Coalition including UW-Madison aims to adopt first US perennial grain crop
A multi-state coalition of researchers, farmers, educators, industry leaders, policy experts, and climate scientists—including researchers from the University of Wisconsin–Madison—was recently awarded a competitive 5-year, $10 million grant through USDA NIFA’s Agriculture and Food Research Initiative’s (AFRI) Sustainable Agricultural Systems program to scale the research, production, awareness and commercialization of KernzaⓇ, the first commercial perennial grain in the United States.
KernzaⓇ is the trademark name for the perennial grain harvested from new varieties of intermediate wheatgrass (Thinopyrum intermedium), a forage grass that has been used by farmers across the United States for decades. As a perennial, KernzaⓇ is planted once and provides several years of harvestable grain. KernzaⓇ has a deep root system that provides multiple environmental benefits, including improving water and soil quality and reducing soil erosion. Additionally, research has shown that this new perennial grain can increase farm income due to decreased inputs and costs from reduced tilling, pesticide requirements and nutrient runoff.
“Developing agroecosystems that provide healthy food while reducing environmental impacts in the face of climate change is a top global priority for agricultural research,” says Valentín Picasso, an assistant professor in the UW–Madison Department of Agronomy and a co-PI on the grant. “Cropping systems that include perennial forages and grain crops—such as KernzaⓇ—can contribute to food for humans and feed for livestock while reducing environmental impacts and increasing resilience to climate change relative to annual cropping systems.”
Picasso has years of KernzaⓇ research experience as part of his efforts to assess the management of perennial dual-purpose crops in sustainable forage and grazing systems. Since graduate school, he has been an active collaborator with The Land Institute, the non-profit agricultural research organization that developed KernzaⓇ. As leader of the new AFRI project’s agronomy-focused objectives, Picasso will oversee efforts to explore KernzaⓇ variety evaluation, fertilizer optimization, and on-farm research to develop best management practices.
Other members of the UW–Madison team include Michael Bell, professor of community and environmental sociology; Julie Dawson, associate professor and extension specialist in the horticulture department; Carrie Labowski, professor and extension specialist in the soil science department; Diane Mayerfeld, outreach specialist in the UW–Madison Division of Extension (Extension); Samuel Pratsch, researcher with Extension; Gene Schriefer, outreach specialist with Extension; Dave Stoltenberg, professor of agronomy. Beef farmers John and Dorothy Priske, owners of Fountain Prairie Farm, are partners on the project.
The long-term goal of the AFRI project, formally titled Developing and Deploying a Perennial Grain Crop Enterprise to Improve Environmental Quality and Rural Prosperity, is to develop a blueprint for US agricultural systems to shift from annual row crop production that requires tilling and planting every year to perennial production. By building the support system necessary to successfully increase KernzaⓇ acres, this project aims to improve the environmental sustainability of food production and demonstrate the viability of new perennial crops as real economic opportunities for farmers and rural communities.
“The Land Institute [Kansas] launched the research and development of KernzaⓇ nearly two decades ago with the vision of transforming agriculture to a just, diverse and perennial system,” explains Rachel Stroer, Acting President of The Land Institute, a partner in the project. “This grant is built on years of active collaboration among the stakeholders and is an exciting step toward our vision for KernzaⓇ and other future perennial grains being developed at The Land Institute and partner institutions globally.”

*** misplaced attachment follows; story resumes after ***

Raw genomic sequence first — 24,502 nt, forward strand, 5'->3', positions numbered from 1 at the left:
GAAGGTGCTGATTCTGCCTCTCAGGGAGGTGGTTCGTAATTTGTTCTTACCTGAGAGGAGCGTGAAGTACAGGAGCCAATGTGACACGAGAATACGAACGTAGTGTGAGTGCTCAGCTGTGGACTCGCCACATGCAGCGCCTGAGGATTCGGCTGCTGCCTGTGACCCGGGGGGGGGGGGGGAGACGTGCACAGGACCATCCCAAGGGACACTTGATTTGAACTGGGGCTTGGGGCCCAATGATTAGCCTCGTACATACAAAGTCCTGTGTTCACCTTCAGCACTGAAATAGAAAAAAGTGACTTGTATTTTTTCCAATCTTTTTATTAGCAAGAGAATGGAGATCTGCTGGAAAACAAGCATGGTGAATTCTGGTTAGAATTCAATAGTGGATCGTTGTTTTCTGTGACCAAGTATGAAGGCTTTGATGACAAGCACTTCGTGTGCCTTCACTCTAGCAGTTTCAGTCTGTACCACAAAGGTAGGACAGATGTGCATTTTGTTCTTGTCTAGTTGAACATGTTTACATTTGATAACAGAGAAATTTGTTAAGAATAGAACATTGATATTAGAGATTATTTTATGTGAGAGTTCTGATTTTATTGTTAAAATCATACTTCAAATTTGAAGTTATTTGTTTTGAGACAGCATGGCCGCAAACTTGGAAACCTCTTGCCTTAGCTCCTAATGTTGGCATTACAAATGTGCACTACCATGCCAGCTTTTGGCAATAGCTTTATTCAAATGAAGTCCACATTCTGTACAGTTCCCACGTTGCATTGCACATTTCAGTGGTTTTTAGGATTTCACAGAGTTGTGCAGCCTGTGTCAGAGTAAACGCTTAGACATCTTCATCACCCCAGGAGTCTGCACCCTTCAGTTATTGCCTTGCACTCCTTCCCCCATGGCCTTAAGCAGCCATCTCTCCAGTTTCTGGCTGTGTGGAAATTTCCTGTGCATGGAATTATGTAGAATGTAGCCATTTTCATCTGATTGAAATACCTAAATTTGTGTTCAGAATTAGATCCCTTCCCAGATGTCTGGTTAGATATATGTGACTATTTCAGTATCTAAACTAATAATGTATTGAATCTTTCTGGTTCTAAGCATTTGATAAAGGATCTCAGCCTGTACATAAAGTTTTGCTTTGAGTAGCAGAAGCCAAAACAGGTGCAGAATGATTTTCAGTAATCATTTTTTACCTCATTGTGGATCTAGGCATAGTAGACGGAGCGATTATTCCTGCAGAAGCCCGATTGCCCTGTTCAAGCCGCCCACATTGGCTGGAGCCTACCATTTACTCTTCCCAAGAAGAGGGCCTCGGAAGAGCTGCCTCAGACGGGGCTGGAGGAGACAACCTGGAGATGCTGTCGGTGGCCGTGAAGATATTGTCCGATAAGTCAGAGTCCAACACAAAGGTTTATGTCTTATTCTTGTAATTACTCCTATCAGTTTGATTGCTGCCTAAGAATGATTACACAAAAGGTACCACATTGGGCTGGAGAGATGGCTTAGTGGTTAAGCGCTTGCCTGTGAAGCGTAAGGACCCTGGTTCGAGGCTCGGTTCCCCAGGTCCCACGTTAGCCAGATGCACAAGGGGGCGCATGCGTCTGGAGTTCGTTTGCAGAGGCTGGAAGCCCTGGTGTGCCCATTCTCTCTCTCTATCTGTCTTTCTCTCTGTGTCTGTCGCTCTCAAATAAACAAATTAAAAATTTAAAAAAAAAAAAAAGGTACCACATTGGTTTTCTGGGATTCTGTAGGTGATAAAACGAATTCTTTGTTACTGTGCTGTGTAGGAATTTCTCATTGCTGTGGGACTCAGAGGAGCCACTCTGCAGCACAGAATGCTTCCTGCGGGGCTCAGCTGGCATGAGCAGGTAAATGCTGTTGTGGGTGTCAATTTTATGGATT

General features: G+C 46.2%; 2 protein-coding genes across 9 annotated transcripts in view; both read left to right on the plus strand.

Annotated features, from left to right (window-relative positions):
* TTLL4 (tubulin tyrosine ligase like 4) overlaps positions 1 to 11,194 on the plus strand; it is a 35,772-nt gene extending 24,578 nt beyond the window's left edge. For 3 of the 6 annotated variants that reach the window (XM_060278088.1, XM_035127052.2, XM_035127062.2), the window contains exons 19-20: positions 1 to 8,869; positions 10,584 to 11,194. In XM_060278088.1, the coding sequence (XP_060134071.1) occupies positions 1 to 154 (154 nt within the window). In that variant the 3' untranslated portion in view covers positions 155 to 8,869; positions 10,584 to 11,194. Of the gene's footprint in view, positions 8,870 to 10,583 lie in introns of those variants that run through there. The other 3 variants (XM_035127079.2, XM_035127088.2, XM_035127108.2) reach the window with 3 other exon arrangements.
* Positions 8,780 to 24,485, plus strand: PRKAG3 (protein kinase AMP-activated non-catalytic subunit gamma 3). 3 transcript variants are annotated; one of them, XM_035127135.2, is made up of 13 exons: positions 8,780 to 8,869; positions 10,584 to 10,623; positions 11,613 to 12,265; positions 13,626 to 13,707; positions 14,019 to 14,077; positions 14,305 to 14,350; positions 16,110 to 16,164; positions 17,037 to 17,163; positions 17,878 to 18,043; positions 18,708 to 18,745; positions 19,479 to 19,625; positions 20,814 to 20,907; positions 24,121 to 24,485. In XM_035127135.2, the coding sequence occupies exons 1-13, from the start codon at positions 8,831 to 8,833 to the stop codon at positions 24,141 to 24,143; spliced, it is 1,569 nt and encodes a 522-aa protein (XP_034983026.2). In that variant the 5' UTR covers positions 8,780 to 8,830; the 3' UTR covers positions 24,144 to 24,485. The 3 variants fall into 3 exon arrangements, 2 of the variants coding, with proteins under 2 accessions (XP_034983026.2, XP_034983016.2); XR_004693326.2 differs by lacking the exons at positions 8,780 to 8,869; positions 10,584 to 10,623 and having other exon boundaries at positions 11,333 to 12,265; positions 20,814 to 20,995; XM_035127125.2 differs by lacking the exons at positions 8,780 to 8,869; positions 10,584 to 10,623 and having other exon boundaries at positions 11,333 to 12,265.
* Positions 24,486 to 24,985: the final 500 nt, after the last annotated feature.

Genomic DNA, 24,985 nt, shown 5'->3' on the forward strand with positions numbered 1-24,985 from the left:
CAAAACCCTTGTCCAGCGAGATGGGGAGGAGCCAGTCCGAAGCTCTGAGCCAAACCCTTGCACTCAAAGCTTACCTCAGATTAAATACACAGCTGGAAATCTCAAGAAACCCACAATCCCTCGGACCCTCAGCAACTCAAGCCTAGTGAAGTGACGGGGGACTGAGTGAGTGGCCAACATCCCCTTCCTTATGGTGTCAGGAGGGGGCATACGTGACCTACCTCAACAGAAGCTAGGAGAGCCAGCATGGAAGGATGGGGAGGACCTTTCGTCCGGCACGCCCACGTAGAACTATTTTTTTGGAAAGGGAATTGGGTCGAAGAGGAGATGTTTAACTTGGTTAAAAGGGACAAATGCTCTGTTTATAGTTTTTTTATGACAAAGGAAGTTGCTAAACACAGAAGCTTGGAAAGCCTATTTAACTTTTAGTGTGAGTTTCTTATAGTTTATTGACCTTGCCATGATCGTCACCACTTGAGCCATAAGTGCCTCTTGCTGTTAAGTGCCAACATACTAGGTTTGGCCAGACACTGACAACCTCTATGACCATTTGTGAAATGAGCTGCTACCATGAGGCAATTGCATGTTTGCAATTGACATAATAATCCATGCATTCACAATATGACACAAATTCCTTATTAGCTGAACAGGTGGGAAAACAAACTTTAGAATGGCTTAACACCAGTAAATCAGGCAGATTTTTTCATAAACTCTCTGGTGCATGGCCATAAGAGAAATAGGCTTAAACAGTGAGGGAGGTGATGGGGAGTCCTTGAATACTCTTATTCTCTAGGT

This project, informally called the KernzaⓇCap project, brings together partners from multiple states to form teams that will lead research and activities focused on breeding, agronomics, environmental quality, supply chains, and education. Each team is composed of academic and non-academic experts, including researchers, industry leaders, farmers, educators, and policy makers representing 10 universities and 24 non-profit and farm and food organizations. A sixth team focused on integration will be charged with ensuring that the project’s many partners are communicating and cross-collaborating effectively and efficiently.
Dr. Jacob Jungers, Assistant Professor in the Department of Agronomy and Plant Genetics at the University of Minnesota and leading coordinator of the project, explains, “A critical part of the KernzaⓇCap is integration. The project will align research, education, commercialization and implementation efforts to operate in concert on a local to national scale. This project will simultaneously advance the genetics of KernzaⓇ, guide farmers on how to grow it, and partner with companies on how to use and market it. We envision this collaborative approach will ensure that KernzaⓇ is agronomically sound, economically viable and environmentally sustainable.”
Results from the KernzaⓇCap will include new cultivars that yield more grain and enhance critical ecosystem services, a better understanding of those ecosystem services, best agronomic management practices for KernzaⓇ production, as well as multiple operating regional supply chains and increased national market demand for KernzaⓇ. Additional goals of the project include developing a wide range of educational materials for teaching perennial agriculture concepts in K-12, higher education, and adult learning contexts, as well as piloting opportunities and approaches for state and federal policies that support increased KernzaⓇproduction.